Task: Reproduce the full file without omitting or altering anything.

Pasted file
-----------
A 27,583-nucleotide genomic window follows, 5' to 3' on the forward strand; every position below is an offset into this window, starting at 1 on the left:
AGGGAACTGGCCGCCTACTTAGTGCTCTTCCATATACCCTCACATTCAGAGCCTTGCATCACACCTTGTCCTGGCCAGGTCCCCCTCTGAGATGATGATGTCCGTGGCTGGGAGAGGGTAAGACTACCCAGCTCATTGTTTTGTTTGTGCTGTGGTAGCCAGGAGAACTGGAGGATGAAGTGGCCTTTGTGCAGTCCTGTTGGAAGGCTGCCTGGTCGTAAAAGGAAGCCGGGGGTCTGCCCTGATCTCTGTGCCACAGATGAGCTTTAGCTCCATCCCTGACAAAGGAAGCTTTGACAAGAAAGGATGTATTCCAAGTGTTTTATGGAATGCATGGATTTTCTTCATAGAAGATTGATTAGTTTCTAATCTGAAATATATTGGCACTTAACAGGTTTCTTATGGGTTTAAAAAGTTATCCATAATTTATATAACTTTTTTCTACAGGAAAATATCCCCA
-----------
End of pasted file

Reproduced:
A 27,583-nucleotide genomic window follows, 5' to 3' on the forward strand; every position below is an offset into this window, starting at 1 on the left:
AGGGAACTGGCCGCCTACTTAGTGCTCTTCCATATACCCTCACATTCAGAGCCTTGCATCACACCTTGTCCTGGCCAGGTCCCCCTCTGAGATGATGATGTCCGTGGCTGGGAGAGGGTAAGACTACCCAGCTCATTGTTTTGTTTGTGCTGTGGTAGCCAGGAGAACTGGAGGATGAAGTGGCCTTTGTGCAGTCCTGTTGGAAGGCTGCCTGGTCGTAAAAGGAAGCCGGGGGTCTGCCCTGATCTCTGTGCCACAGATGAGCTTTAGCTCCATCCCTGACAAAGGAAGCTTTGACAAGAAAGGATGTATTCCAAGTGTTTTATGGAATGCATGGATTTTCTTCATAGAAGATTGATTAGTTTCTAATCTGAAATATATTGGCACTTAACAGGTTTCTTATGGGTTTAAAAAGTTATCCATAATTTATATAACTTTTTTCTACAGGAAAATATCCCCA